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Posted by on Jul 6, 2009 in Science & Technology | 1 comment

The ABCs of URL-Shortening

CNet on the Twitter-inspired rise of URL-shortening services:

URL-shortening services are abundant and becoming more so. They’re usually designed with a priority on minimum character length, not easy reading: Is.gd, Bit.ly, Twurl.nl, Tr.im, Sn.im”, Cligs, and TinyURL. If you want to see dozens more, Mashable has a long list.

And the traffic they handle is large. On a typical day right now, Bit.ly is used to create 5 million to 7 million shortened URLs each day, and it handles 25 million requests to expand them–and the growth rate is at a breakneck 5 percent to 15 percent week over week, the company said. Snipurl has delivered 53 billion since its inception. And TinyURL has a database of 293 million URLs.

These services sprung up in the early oughts to prevent long URL strings from being broken in e-mail marketing. They’ve mushroomed with the popularity of Twitter and the the 140 character message limit.

The business of these services is found in the “analytics” feature that can report how many clicks happened when and where and what Web page they lead to. They sell ads, too. The problem is reliability:

[E]ven if some service falls by the wayside and stops functioning–well, welcome to the real world, where not all information is preserved.

“In the digital age, everything has a certain amount of bitrot,” said Paul V. Mockapetris, who invented the Domain Name System (DNS) that serves as the Internet’s address book.

Our biggest problem? Spam!

SNVC asks, “Are you an affiliate marketer looking to cloak your affiliate links?…If you choose to check the ‘Hide Real URL?’ box then it will allow you to keep your shortened URL in the address bar by using a hidden-frame trick.”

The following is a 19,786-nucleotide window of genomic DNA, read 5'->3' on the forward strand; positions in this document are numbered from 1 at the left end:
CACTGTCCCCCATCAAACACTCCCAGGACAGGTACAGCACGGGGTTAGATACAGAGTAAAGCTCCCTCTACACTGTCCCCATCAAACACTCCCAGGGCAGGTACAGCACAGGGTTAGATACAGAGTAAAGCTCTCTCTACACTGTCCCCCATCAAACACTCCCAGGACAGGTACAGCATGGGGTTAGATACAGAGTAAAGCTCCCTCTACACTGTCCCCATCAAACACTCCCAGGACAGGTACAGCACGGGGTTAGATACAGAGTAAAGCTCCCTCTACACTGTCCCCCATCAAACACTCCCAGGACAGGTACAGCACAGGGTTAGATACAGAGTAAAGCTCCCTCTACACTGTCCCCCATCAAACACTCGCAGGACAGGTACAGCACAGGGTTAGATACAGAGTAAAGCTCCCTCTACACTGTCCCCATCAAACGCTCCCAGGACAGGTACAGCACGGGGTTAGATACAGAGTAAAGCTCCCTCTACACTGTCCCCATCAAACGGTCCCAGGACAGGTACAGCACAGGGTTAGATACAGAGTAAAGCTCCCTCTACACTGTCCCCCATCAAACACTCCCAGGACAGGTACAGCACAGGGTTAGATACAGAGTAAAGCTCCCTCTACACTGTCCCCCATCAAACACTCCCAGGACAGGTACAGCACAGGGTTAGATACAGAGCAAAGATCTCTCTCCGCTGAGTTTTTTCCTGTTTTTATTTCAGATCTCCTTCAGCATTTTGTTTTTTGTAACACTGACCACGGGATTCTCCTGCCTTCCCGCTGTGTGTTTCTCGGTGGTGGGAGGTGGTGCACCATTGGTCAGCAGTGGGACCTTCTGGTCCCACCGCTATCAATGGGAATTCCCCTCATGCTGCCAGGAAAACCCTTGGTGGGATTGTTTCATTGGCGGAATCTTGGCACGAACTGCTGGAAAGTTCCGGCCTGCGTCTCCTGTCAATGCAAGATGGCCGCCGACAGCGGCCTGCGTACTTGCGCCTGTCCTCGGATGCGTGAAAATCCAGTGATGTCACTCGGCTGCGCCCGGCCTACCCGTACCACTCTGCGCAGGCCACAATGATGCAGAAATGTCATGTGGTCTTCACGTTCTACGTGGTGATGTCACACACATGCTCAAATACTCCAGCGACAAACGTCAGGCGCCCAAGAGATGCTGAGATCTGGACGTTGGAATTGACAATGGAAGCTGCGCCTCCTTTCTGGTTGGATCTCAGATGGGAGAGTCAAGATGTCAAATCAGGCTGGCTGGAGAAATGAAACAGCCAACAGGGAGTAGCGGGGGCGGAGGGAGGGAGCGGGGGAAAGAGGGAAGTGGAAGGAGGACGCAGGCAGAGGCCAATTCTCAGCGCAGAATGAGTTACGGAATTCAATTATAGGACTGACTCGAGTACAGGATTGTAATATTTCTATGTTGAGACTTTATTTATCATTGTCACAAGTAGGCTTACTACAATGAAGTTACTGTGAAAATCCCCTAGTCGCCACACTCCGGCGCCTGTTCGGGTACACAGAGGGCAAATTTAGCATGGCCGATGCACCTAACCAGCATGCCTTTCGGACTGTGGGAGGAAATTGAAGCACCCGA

But avoiding the issues of opaque links is top of mind for many services. For example, adding the word “preview” in front of a TinyURL link will show a Web page with the destination URL expanded. Greasemonkey scripts and extensions let some browsers automatically show the expanded link. And Bit.ly’s API permits the Tweetdeck application to automatically show the ultimate destination.

The once and still favorite among tech types, bit.ly, is now the market leader. It was recently selected as Twitter’s shortener of choice and has a new set of Digg-like products in the works, called bit.ly Now:

Bit.ly’s new Bit.ly Now service will show popular links at any given time, just like Digg (for now, Bit.ly sends the most popular link every hour to a twitter account). When Bit.ly Now launches, that link data will be combined with additional metadata about the URLs. In particular, they plan to extract important entities, people and topics from the stories in real time, allowing for a categorized approach to popular links. Bit.ly says they are talking to a number of third party services, including Reuter’s Open Calais, to help them do this.

Finally, from the what-won’t-they-think-up-next department, GCut.to:

The service (launched anonymously) allows you to create a shortcut link that will go to the first result for a particular Google search — the same result that the “I’m Feeling Lucky” button on Google takes you to.